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People, especially the youth, tend to move to regions where they believe they can improve their well being, which is generally seen as where work is available. [ Photo / Journal of Ethics ]

Job seekers are leaving their countries of origin every year to find jobs abroad. Considering that the vast majority of migrant workers are low-skilled, they can be viewed as particularly vulnerable. In this regard, the management of labour migration is a challenging issue for governments all over the world.

Aware of this situation, governments see the need for protection of migrant workers from exploitative recruitment and employment practices, as well as the need for the provision of appropriate pre-departure assistance, welfare and on-site services.

 Although many countries of destination have policies for the admission, stay and employment of foreign workers, there are a fewer number of countries of origin that possess specific legislation or policies focused on the needs of their own nationals abroad.

Brain-Drain or Brain Circulation

Some countries have put into place policies and legislation designed to protect their citizens abroad, while others, recognizing the need for human resource planning, have factored in strategies that promote overseas employment as a means of poverty reduction and employment identification.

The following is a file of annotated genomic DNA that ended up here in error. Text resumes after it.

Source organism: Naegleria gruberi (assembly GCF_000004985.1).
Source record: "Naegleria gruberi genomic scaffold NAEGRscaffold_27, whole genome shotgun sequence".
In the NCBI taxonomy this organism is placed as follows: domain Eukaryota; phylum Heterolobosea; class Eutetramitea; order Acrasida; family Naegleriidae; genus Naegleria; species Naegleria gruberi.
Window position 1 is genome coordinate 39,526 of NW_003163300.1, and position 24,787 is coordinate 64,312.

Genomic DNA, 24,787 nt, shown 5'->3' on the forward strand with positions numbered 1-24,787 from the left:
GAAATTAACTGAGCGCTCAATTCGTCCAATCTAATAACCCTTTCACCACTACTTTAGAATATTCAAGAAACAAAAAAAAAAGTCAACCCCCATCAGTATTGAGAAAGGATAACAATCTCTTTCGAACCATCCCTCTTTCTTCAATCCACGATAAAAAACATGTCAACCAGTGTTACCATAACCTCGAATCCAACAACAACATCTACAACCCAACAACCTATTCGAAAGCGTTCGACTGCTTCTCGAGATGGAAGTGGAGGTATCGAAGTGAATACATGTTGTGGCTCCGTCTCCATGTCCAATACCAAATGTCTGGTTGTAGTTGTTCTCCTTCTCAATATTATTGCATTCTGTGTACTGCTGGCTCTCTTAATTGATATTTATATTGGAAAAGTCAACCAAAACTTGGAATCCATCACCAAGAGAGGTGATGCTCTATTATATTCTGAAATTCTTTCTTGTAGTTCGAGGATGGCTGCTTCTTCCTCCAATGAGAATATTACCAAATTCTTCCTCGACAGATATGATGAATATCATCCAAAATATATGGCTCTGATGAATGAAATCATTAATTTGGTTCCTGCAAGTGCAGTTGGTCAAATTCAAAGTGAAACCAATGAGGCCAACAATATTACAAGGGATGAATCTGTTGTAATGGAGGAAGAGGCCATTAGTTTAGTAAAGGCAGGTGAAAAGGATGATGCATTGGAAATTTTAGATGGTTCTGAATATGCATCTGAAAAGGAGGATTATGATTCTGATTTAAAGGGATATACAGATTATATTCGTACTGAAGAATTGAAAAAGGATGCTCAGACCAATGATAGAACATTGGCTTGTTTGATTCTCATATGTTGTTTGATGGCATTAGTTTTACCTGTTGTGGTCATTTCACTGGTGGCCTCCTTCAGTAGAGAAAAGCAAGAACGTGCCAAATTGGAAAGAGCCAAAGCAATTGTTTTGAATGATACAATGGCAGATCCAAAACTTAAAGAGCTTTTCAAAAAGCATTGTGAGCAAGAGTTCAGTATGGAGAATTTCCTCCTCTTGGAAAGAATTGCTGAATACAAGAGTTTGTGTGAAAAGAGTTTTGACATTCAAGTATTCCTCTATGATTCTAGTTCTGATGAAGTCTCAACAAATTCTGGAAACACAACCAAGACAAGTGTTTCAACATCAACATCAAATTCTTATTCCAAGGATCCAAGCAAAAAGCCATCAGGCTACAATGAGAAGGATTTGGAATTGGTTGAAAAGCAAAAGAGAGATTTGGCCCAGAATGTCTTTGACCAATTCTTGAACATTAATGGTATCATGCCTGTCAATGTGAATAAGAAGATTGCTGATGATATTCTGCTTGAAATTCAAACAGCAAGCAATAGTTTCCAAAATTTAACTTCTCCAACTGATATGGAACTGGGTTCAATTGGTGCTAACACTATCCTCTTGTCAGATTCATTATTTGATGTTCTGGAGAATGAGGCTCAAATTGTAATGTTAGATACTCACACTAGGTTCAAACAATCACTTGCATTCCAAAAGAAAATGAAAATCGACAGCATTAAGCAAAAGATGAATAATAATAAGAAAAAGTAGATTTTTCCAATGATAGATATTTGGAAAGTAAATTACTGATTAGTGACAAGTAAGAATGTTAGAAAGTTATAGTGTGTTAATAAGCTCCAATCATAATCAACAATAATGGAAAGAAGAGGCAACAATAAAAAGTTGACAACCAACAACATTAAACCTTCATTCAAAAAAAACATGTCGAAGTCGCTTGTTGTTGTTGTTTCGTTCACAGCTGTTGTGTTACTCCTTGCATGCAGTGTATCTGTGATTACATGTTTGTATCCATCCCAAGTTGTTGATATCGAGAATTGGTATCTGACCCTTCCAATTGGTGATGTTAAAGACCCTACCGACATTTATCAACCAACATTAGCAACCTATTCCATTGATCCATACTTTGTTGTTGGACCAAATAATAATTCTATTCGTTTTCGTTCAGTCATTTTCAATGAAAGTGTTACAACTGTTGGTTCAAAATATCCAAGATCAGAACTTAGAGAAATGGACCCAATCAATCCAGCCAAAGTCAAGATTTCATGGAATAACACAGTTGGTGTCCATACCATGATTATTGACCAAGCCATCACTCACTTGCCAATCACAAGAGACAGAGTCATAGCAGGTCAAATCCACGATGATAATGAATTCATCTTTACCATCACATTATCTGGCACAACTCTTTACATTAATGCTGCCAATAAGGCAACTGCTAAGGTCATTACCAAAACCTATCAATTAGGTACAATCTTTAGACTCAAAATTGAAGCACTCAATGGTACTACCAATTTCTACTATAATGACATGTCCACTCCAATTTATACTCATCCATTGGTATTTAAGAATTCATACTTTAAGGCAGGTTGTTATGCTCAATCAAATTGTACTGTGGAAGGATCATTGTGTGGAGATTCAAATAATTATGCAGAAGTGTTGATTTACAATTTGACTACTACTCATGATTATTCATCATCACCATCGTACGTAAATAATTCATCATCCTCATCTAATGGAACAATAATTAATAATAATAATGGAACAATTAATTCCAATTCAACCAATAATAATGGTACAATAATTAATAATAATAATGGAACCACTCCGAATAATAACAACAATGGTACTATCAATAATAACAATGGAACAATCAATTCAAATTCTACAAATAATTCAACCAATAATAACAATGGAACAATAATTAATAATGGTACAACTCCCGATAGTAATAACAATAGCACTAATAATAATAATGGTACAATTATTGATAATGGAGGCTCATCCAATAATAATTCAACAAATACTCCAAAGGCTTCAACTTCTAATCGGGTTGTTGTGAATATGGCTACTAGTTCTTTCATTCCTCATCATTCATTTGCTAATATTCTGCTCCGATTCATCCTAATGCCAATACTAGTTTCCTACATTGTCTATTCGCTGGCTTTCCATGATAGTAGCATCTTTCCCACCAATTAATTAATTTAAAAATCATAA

Human capital flight, also known as brain-drain, has in many ways dented countries’ economic prospects, let alone thier academic and professional standings. Brain-drain is harmful for any country. Its effect on the economy and social area of a country are devastating.

Countries lose quality skilled workers. It’s true that recipient countries provide better salary scales but every country needs its professionals for development. Almost all top-performing students in higher level of educational institutions are likely to be the ones to migrate.

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Brain-drain is the process in which a country loses its most educated and talented workers to other countries through migration. This trend is considered a problem, because the most highly skilled and competent individuals leave the country, and contribute their expertise to the economy of other countries. The country they leave can suffer economic hardships because those who remain don’t have the ‘know-how’ to make a difference.

Brain-drain can also be defined as the loss of the academic and technological labour force through the moving of human capital to more favorable geographic, economic, or professional environments. More often than not, the movement occurs from developing countries to developed countries or areas. There are various causes of brain-drain, but they differ depending on the country that is experiencing it.